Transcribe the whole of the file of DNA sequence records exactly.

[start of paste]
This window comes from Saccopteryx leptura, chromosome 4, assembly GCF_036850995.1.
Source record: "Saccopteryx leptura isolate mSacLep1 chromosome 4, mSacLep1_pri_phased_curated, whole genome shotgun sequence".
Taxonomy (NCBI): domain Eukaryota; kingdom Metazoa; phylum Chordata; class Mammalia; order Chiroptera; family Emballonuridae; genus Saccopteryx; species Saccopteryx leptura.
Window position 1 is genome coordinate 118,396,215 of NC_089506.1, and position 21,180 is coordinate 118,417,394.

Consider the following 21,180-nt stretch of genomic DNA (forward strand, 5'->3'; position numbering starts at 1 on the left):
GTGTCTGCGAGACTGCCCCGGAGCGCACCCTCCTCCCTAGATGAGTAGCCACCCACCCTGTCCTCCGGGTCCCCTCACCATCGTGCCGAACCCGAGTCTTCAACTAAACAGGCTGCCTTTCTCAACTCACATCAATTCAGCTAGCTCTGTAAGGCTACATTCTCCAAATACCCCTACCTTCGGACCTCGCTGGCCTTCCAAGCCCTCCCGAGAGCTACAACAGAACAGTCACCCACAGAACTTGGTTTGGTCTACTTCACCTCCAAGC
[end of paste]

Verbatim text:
This window comes from Saccopteryx leptura, chromosome 4, assembly GCF_036850995.1.
Source record: "Saccopteryx leptura isolate mSacLep1 chromosome 4, mSacLep1_pri_phased_curated, whole genome shotgun sequence".
Taxonomy (NCBI): domain Eukaryota; kingdom Metazoa; phylum Chordata; class Mammalia; order Chiroptera; family Emballonuridae; genus Saccopteryx; species Saccopteryx leptura.
Window position 1 is genome coordinate 118,396,215 of NC_089506.1, and position 21,180 is coordinate 118,417,394.

Consider the following 21,180-nt stretch of genomic DNA (forward strand, 5'->3'; position numbering starts at 1 on the left):
GTGTCTGCGAGACTGCCCCGGAGCGCACCCTCCTCCCTAGATGAGTAGCCACCCACCCTGTCCTCCGGGTCCCCTCACCATCGTGCCGAACCCGAGTCTTCAACTAAACAGGCTGCCTTTCTCAACTCACATCAATTCAGCTAGCTCTGTAAGGCTACATTCTCCAAATACCCCTACCTTCGGACCTCGCTGGCCTTCCAAGCCCTCCCGAGAGCTACAACAGAACAGTCACCCACAGAACTTGGTTTGGTCTACTTCACCTCCAAGC